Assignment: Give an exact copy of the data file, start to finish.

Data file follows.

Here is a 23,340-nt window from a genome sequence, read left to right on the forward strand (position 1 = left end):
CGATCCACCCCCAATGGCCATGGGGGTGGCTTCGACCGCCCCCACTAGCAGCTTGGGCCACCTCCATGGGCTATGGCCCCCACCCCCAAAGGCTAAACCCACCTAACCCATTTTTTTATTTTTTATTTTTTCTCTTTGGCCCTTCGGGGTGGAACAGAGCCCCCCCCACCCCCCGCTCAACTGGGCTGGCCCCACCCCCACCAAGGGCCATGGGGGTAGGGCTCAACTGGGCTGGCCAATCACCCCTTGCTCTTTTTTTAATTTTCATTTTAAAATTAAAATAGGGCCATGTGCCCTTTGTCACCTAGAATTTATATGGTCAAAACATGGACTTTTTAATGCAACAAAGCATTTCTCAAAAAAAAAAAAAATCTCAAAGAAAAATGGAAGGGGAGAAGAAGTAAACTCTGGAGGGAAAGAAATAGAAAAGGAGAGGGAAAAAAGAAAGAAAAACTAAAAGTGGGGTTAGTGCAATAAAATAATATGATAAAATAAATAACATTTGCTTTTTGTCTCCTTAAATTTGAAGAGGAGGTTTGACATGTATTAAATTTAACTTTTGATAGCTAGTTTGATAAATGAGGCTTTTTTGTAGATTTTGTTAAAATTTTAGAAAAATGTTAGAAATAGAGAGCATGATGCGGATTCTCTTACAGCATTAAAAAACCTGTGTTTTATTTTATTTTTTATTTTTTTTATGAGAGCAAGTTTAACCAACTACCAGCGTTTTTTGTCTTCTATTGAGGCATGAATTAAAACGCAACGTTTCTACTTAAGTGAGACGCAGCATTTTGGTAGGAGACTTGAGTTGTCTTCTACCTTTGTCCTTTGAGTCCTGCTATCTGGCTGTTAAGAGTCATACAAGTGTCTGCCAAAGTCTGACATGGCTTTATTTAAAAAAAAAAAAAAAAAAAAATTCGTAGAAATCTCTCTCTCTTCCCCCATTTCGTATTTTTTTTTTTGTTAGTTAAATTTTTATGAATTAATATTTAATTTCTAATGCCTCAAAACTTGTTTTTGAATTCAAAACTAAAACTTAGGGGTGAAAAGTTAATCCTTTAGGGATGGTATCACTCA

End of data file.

Here is a 23,340-nt window from a genome sequence, read left to right on the forward strand (position 1 = left end):
CGATCCACCCCCAATGGCCATGGGGGTGGCTTCGACCGCCCCCACTAGCAGCTTGGGCCACCTCCATGGGCTATGGCCCCCACCCCCAAAGGCTAAACCCACCTAACCCATTTTTTTATTTTTTATTTTTTCTCTTTGGCCCTTCGGGGTGGAACAGAGCCCCCCCCACCCCCCGCTCAACTGGGCTGGCCCCACCCCCACCAAGGGCCATGGGGGTAGGGCTCAACTGGGCTGGCCAATCACCCCTTGCTCTTTTTTTAATTTTCATTTTAAAATTAAAATAGGGCCATGTGCCCTTTGTCACCTAGAATTTATATGGTCAAAACATGGACTTTTTAATGCAACAAAGCATTTCTCAAAAAAAAAAAAAATCTCAAAGAAAAATGGAAGGGGAGAAGAAGTAAACTCTGGAGGGAAAGAAATAGAAAAGGAGAGGGAAAAAAGAAAGAAAAACTAAAAGTGGGGTTAGTGCAATAAAATAATATGATAAAATAAATAACATTTGCTTTTTGTCTCCTTAAATTTGAAGAGGAGGTTTGACATGTATTAAATTTAACTTTTGATAGCTAGTTTGATAAATGAGGCTTTTTTGTAGATTTTGTTAAAATTTTAGAAAAATGTTAGAAATAGAGAGCATGATGCGGATTCTCTTACAGCATTAAAAAACCTGTGTTTTATTTTATTTTTTATTTTTTTTATGAGAGCAAGTTTAACCAACTACCAGCGTTTTTTGTCTTCTATTGAGGCATGAATTAAAACGCAACGTTTCTACTTAAGTGAGACGCAGCATTTTGGTAGGAGACTTGAGTTGTCTTCTACCTTTGTCCTTTGAGTCCTGCTATCTGGCTGTTAAGAGTCATACAAGTGTCTGCCAAAGTCTGACATGGCTTTATTTAAAAAAAAAAAAAAAAAAAAATTCGTAGAAATCTCTCTCTCTTCCCCCATTTCGTATTTTTTTTTTTGTTAGTTAAATTTTTATGAATTAATATTTAATTTCTAATGCCTCAAAACTTGTTTTTGAATTCAAAACTAAAACTTAGGGGTGAAAAGTTAATCCTTTAGGGATGGTATCACTCA